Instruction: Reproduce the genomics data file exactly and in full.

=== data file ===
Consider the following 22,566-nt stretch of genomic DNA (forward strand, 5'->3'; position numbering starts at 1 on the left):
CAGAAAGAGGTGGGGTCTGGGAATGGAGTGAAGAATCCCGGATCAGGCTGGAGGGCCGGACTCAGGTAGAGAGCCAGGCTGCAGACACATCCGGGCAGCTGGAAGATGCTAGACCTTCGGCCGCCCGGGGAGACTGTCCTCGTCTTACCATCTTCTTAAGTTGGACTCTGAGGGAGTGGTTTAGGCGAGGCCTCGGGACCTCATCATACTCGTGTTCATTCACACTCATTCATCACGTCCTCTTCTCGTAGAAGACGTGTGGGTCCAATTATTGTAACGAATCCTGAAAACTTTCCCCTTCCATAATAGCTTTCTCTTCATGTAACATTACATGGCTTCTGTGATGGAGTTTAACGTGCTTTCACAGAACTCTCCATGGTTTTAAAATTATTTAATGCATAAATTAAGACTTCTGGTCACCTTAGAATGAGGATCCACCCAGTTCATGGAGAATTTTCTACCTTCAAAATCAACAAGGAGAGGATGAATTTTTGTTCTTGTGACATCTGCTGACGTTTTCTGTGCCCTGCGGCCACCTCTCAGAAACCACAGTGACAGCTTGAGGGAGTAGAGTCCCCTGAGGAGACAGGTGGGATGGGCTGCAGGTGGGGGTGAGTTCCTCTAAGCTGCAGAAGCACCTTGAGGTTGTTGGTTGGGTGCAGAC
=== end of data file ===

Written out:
Consider the following 22,566-nt stretch of genomic DNA (forward strand, 5'->3'; position numbering starts at 1 on the left):
CAGAAAGAGGTGGGGTCTGGGAATGGAGTGAAGAATCCCGGATCAGGCTGGAGGGCCGGACTCAGGTAGAGAGCCAGGCTGCAGACACATCCGGGCAGCTGGAAGATGCTAGACCTTCGGCCGCCCGGGGAGACTGTCCTCGTCTTACCATCTTCTTAAGTTGGACTCTGAGGGAGTGGTTTAGGCGAGGCCTCGGGACCTCATCATACTCGTGTTCATTCACACTCATTCATCACGTCCTCTTCTCGTAGAAGACGTGTGGGTCCAATTATTGTAACGAATCCTGAAAACTTTCCCCTTCCATAATAGCTTTCTCTTCATGTAACATTACATGGCTTCTGTGATGGAGTTTAACGTGCTTTCACAGAACTCTCCATGGTTTTAAAATTATTTAATGCATAAATTAAGACTTCTGGTCACCTTAGAATGAGGATCCACCCAGTTCATGGAGAATTTTCTACCTTCAAAATCAACAAGGAGAGGATGAATTTTTGTTCTTGTGACATCTGCTGACGTTTTCTGTGCCCTGCGGCCACCTCTCAGAAACCACAGTGACAGCTTGAGGGAGTAGAGTCCCCTGAGGAGACAGGTGGGATGGGCTGCAGGTGGGGGTGAGTTCCTCTAAGCTGCAGAAGCACCTTGAGGTTGTTGGTTGGGTGCAGAC